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I've been in some classes recently and one of the lessons we learned about communication was: "don't guess". As technical professionals, we often think we know the answer to the problem someone is describing about halfway through the person's description, and we're quickly moving to the solution. If we don't know the solution, we're much more likely to guess and try things if we are experienced and intelligent in that area. In fact, the more familiar you are with something, the faster you'll guess at a possible solution. Guesses, while a great time saver, can also be very wrong. They can be used as a starting point for investigation, but not as the final answer.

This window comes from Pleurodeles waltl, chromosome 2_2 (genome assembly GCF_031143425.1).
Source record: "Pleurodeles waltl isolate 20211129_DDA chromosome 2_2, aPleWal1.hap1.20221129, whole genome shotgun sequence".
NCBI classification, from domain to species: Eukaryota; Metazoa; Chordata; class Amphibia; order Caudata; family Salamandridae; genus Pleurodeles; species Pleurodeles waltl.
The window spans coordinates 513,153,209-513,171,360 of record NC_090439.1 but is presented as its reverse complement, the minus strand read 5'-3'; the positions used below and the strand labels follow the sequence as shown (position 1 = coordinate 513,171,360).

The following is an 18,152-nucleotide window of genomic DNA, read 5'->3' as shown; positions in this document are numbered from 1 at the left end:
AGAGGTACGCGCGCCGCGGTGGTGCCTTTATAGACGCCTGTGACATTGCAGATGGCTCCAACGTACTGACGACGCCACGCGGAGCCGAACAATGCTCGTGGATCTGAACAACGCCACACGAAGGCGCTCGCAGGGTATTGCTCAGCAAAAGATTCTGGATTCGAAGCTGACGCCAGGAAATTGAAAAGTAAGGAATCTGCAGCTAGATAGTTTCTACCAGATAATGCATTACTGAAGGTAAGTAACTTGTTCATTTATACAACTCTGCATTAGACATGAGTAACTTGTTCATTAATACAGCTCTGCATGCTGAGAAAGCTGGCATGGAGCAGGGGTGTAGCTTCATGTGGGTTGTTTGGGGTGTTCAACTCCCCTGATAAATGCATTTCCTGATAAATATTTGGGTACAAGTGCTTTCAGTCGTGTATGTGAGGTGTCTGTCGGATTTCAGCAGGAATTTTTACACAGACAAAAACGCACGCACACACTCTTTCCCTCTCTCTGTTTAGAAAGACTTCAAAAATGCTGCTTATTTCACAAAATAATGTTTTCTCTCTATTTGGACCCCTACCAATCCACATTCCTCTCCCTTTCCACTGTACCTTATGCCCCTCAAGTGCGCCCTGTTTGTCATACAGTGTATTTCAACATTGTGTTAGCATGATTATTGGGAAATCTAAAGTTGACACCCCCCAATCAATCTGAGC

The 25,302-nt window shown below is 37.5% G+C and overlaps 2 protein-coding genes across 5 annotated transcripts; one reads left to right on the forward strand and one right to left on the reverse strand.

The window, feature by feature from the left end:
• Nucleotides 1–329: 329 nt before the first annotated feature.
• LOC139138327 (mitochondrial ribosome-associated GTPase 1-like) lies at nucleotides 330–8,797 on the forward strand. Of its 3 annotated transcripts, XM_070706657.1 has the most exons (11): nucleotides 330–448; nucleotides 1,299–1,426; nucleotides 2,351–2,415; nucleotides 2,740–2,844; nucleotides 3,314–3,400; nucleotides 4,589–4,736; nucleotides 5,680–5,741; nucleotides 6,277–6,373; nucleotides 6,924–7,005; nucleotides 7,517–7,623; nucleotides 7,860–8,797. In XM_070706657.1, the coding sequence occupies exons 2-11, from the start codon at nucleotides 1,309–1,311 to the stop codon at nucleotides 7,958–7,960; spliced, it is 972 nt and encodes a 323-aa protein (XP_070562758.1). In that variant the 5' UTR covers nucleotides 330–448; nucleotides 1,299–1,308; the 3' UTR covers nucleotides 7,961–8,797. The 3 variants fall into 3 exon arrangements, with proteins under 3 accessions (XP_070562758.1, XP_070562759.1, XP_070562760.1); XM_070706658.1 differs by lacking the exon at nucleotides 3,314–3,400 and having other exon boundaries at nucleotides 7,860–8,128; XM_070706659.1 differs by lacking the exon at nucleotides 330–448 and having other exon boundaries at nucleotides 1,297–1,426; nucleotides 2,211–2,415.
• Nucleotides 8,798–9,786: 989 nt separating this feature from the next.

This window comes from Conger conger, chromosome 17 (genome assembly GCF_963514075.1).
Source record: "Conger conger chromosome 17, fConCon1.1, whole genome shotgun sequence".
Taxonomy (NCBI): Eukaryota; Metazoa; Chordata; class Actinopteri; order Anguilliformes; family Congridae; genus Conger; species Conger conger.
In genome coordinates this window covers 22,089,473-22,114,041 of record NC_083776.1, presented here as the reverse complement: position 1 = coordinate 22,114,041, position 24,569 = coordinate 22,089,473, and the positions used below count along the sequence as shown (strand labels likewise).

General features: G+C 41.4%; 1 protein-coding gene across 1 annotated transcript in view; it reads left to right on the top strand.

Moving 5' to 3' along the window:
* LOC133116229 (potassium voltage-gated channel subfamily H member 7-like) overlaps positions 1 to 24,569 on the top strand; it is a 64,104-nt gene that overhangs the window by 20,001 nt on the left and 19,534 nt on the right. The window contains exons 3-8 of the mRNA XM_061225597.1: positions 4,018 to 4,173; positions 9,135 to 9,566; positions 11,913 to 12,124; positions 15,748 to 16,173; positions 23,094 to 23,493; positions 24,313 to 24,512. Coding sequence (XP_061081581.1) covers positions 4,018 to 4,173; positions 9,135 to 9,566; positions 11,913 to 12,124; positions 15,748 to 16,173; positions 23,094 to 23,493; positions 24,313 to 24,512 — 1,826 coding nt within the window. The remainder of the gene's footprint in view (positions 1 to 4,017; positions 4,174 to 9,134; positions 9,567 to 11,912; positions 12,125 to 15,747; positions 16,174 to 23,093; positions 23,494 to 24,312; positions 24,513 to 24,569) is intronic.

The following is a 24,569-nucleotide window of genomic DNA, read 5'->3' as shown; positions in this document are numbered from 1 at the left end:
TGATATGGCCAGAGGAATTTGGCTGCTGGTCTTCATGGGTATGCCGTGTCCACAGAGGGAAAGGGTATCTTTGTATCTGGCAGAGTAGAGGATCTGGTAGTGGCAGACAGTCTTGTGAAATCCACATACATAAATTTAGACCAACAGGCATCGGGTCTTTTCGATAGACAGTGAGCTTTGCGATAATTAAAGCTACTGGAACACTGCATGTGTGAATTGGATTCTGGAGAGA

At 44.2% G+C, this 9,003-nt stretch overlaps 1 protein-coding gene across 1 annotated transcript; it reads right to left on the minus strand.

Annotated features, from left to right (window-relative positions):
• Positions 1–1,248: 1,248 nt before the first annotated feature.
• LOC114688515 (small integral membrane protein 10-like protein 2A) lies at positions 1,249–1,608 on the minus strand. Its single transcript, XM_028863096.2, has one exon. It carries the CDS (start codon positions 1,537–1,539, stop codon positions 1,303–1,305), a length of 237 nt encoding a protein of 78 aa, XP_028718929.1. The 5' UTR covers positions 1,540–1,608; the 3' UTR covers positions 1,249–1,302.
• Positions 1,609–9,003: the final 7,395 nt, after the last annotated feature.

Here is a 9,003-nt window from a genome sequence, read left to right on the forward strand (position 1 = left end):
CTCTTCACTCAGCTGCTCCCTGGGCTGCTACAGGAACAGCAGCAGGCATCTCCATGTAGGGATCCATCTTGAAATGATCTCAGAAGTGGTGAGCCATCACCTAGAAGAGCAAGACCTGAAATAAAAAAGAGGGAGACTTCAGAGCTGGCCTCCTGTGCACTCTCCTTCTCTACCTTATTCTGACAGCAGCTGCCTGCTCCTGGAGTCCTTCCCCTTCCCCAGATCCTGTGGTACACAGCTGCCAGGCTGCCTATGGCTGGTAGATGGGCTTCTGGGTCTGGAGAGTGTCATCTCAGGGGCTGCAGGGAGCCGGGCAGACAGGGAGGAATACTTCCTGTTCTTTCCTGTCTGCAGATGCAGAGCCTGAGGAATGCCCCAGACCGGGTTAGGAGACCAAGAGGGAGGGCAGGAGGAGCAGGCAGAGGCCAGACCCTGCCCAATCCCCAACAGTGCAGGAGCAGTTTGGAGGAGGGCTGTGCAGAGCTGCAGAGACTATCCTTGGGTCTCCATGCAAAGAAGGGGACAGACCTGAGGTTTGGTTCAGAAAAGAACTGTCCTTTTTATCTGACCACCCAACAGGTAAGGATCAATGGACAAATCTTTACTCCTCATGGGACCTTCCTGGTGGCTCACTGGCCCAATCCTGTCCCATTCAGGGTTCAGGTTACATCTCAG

I learned this lesson early on when I was in pilot training. There is a "pre-flight checklist" that after some time you just know by heart. It's a series of steps that guide you through making sure the aircraft is ready to fly. Sometimes you're so familiar with the checklist that you just blast right through it, not even looking down at the paper - but that's a mistake. Many times I've gone down the checklist and sure enough - there's something I would have missed. And missing an element in an aircraft pre-flight is inviting real disaster.
So the next time you're working through a database issue with someone, make sure you listen, quote back what you heard, and then work systematically through the "checklist" of troubleshooting. You'll make less mistakes, cause less stress, and show people that you value their time.